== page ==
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AIDS Treatment Should Start Sooner, Study Finds

A new study presented Sunday at the 48th Annual Interscience Conference on Antimicrobial Agents and Chemotherapy in Washington suggests that people with HIV should begin antiretroviral treatment sooner than guidelines currently recommend. Delaying ARVs until patients’ T-cell counts fall below 350 nearly doubles the risk of death in the next few years when compared to patients whose treatment was started earlier, the large study finds. “The data are rather compelling that the risk of death appears to be higher if you wait than if you treat,” said Dr. Anthony Fauci, director of the National Institute of Allergy and Infectious Diseases, which co-sponsored the study. ARVs have helped transform HIV/AIDS from a death sentence to a manageable disease. But the drugs can cause serious side effects, and poor regimen adherence can breed drug-resistant virus. US and International AIDS Society guidelines, therefore, recommend that patients who do not yet display AIDS symptoms delay starting ARVs until their T-cell counts drop to below 350 per cubic millimeter of blood. Dr. Mari Kitahata of the University of Washington-Seattle and colleagues studied 8,374 US and Canadian patients with T-cell counts of 351 to 500 from 1996 to 2006. Around 30 percent began ARV treatment right away; the rest followed the guidelines. “We found a 70 percent improvement in survival for patients who initiated therapy between 350 and 500,” compared to those who waited, said Kitahata. The study’s findings build on two other recent reports showing that people who start taking AIDS drugs while their T-cell count is above 350 have a better chance of their count returning to normal - healthy people have more than 800 - than those who start ARVs later. However, as many as a third of people diagnosed with HIV only learn they are infected after their T-cell counts have already dropped below 350. “People are still being tested and identified way too late,” said Dr. Daniel Kuritzkes, an AIDS specialist at Boston’s Brigham and Women’s Hospital. The new study underscores the importance of earlier HIV testing and diagnosis, he said. The study’s findings do not apply to HIV patients who also have hepatitis, kidney damage, or other medical problems, or who are pregnant. Doctors have long advised these people begin treatment as soon as they are diagnosed.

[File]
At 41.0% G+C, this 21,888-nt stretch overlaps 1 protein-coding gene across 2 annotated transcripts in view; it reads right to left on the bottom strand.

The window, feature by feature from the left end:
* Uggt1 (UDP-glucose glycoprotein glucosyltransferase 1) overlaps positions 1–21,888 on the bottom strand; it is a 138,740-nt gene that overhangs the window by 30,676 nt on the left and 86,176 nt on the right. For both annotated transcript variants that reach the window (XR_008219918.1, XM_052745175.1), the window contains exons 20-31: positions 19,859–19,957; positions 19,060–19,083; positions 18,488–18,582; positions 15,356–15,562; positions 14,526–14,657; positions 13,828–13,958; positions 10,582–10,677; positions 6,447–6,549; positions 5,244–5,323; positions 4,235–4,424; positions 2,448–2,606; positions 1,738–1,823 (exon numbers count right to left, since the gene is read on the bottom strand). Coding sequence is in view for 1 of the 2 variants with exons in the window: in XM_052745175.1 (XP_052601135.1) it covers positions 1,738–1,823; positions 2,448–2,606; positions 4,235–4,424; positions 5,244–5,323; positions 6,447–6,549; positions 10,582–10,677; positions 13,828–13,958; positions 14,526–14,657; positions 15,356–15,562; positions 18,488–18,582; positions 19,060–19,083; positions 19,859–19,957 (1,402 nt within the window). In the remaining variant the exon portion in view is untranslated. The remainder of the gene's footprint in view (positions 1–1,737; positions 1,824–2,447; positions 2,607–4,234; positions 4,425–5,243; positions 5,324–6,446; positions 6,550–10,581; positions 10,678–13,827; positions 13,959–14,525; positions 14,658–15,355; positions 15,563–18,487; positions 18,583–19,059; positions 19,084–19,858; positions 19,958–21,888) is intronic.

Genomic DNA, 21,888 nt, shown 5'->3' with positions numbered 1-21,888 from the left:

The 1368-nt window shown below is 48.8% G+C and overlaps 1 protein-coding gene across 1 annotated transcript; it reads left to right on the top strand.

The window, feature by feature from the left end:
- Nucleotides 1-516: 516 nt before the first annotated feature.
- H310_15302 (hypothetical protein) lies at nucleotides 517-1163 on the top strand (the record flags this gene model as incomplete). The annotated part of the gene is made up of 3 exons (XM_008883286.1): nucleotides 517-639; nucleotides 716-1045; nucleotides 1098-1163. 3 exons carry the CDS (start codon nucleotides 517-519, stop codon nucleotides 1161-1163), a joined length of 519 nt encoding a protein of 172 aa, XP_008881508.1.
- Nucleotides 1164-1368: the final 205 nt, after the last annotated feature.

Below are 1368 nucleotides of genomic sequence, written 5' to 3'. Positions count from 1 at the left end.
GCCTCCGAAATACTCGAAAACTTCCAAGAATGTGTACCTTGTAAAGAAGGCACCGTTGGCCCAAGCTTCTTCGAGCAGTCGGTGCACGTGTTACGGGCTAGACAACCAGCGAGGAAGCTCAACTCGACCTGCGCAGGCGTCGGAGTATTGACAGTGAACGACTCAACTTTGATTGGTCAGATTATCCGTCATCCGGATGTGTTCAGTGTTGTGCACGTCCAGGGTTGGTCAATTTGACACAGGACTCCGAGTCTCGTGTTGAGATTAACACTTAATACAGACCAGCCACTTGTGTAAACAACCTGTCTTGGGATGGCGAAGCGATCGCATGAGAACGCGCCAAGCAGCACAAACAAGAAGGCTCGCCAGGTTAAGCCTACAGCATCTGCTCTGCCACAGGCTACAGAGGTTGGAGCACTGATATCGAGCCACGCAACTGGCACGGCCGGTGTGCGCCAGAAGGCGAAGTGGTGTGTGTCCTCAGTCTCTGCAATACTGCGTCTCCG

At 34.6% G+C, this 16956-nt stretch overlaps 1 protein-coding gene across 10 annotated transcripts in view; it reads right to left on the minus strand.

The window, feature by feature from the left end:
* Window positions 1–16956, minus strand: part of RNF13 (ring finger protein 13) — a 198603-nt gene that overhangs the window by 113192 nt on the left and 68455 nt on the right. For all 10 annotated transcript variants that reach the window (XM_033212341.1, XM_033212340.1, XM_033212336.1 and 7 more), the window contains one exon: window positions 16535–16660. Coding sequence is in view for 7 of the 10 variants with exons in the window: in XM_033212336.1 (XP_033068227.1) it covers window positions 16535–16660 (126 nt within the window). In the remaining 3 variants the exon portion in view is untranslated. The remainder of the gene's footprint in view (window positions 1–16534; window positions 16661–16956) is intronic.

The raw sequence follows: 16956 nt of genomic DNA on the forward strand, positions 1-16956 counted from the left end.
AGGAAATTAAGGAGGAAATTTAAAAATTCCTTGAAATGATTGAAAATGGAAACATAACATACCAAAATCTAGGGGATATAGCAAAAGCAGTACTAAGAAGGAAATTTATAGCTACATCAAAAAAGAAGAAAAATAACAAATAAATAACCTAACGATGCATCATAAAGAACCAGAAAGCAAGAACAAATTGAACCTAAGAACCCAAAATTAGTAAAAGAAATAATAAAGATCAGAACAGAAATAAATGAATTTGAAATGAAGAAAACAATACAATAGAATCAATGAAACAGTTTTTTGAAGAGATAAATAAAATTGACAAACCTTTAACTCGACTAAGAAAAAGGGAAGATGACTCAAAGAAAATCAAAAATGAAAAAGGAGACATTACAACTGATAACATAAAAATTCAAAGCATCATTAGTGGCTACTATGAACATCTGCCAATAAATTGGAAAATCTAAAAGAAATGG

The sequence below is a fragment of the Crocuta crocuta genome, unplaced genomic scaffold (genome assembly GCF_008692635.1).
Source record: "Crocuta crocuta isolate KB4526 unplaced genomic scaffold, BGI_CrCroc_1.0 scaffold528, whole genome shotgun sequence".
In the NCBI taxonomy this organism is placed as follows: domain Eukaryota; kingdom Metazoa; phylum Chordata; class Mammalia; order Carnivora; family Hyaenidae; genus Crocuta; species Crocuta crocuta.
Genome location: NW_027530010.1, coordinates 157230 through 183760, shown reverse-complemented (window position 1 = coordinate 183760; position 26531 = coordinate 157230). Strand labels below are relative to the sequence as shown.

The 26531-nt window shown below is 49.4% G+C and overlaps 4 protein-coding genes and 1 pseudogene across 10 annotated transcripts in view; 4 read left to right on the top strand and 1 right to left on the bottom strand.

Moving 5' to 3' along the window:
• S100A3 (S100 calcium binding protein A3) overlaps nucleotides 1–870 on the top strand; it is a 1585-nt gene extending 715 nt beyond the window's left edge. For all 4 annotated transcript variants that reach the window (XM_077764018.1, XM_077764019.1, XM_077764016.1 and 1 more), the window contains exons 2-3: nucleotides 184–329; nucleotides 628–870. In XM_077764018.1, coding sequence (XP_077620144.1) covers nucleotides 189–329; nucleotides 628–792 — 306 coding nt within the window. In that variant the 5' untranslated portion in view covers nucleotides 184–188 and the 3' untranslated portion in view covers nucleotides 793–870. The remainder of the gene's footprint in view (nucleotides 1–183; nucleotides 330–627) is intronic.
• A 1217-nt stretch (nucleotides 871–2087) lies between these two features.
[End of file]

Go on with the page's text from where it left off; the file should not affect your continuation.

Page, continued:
Date of Publication
Marilynn Marchione
Article Type
General media
Article Category
Medical News
Antiretroviral Drugs
HIV/AIDS Treatment or Therapies
Studies or Surveys
Therapeutic Drugs

Disclaimer: NPIN provides this information as a public service only. The views and information provided about the materials, funding opportunities, and organizations do not necessarily state or reflect those of the U.S. Department of Health and Human Services, CDC, or NPIN. News Record #51939

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